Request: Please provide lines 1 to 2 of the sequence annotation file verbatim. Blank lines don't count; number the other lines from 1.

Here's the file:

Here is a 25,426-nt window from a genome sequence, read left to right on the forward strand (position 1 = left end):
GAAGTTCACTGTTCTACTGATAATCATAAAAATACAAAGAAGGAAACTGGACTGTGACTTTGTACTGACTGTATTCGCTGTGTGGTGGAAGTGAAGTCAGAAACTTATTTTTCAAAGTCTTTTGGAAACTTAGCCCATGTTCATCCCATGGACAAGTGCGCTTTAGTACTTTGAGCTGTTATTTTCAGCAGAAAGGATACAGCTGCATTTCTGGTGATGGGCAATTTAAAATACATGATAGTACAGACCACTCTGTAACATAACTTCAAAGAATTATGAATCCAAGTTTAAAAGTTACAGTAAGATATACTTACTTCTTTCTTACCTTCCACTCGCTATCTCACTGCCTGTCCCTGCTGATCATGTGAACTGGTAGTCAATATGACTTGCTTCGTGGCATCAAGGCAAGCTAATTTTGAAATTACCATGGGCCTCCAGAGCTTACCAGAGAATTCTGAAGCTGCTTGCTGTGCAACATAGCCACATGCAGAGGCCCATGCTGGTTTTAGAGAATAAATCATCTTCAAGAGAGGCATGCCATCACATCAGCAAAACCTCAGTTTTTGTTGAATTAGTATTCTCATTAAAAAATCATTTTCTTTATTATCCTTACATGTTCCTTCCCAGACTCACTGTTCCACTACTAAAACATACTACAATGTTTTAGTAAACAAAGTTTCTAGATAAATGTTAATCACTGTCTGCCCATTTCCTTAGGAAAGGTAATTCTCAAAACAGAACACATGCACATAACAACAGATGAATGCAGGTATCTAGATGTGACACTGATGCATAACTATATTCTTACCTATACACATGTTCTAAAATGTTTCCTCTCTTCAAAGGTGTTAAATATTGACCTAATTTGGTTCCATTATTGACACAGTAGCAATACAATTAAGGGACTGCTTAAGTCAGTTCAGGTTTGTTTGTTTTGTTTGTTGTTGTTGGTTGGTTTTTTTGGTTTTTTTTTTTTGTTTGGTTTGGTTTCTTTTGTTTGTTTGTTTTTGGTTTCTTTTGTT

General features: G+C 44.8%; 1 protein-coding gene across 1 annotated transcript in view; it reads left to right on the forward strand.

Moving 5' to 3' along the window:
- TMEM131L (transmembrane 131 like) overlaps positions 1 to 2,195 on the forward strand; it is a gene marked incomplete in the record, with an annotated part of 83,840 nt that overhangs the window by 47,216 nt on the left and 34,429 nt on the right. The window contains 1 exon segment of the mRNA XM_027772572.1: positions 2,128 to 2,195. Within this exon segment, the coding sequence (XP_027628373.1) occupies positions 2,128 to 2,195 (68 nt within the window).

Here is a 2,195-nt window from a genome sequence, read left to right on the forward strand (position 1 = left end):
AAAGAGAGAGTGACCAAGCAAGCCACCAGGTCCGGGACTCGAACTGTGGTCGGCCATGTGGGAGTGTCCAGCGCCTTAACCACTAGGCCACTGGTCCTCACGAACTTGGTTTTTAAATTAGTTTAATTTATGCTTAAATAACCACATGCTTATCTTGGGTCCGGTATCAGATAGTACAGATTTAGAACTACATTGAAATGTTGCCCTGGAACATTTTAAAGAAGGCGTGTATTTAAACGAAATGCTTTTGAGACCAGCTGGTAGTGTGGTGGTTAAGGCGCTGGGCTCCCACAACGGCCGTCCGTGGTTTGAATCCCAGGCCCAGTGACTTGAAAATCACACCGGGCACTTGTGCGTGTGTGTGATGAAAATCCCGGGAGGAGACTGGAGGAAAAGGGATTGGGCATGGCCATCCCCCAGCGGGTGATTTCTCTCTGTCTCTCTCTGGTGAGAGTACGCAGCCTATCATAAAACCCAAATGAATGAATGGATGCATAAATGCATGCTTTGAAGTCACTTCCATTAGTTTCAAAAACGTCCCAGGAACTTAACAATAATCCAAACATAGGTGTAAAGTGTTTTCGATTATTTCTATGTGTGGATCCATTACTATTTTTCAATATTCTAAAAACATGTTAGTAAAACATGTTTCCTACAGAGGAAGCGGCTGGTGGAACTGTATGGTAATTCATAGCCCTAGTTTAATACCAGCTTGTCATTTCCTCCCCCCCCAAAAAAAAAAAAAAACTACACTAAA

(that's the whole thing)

Here is a 25,426-nt window from a genome sequence, read left to right on the forward strand (position 1 = left end):
GAAGTTCACTGTTCTACTGATAATCATAAAAATACAAAGAAGGAAACTGGACTGTGACTTTGTACTGACTGTATTCGCTGTGTGGTGGAAGTGAAGTCAGAAACTTATTTTTCAAAGTCTTTTGGAAACTTAGCCCATGTTCATCCCATGGACAAGTGCGCTTTAGTACTTTGAGCTGTTATTTTCAGCAGAAAGGATACAGCTGCATTTCTGGTGATGGGCAATTTAAAATACATGATAGTACAGACCACTCTGTAACATAACTTCAAAGAATTATGAATCCAAGTTTAAAAGTTACAGTAAGATATACTTACTTCTTTCTTACCTTCCACTCGCTATCTCACTGCCTGTCCCTGCTGATCATGTGAACTGGTAGTCAATATGACTTGCTTCGTGGCATCAAGGCAAGCTAATTTTGAAATTACCATGGGCCTCCAGAGCTTACCAGAGAATTCTGAAGCTGCTTGCTGTGCAACATAGCCACATGCAGAGGCCCATGCTGGTTTTAGAGAATAAATCATCTTCAAGAGAGGCATGCCATCACATCAGCAAAACCTCAGTTTTTGTTGAATTAGTATTCTCATTAAAAAATCATTTTCTTTATTATCCTTACATGTTCCTTCCCAGACTCACTGTTCCACTACTAAAACATACTACAATGTTTTAGTAAACAAAGTTTCTAGATAAATGTTAATCACTGTCTGCCCATTTCCTTAGGAAAGGTAATTCTCAAAACAGAACACATGCACATAACAACAGATGAATGCAGGTATCTAGATGTGACACTGATGCATAACTATATTCTTACCTATACACATGTTCTAAAATGTTTCCTCTCTTCAAAGGTGTTAAATATTGACCTAATTTGGTTCCATTATTGACACAGTAGCAATACAATTAAGGGACTGCTTAAGTCAGTTCAGGTTTGTTTGTTTTGTTTGTTGTTGTTGGTTGGTTTTTTTGGTTTTTTTTTTTTGTTTGGTTTGGTTTCTTTTGTTTGTTTGTTTTTGGTTTCTTTTGTT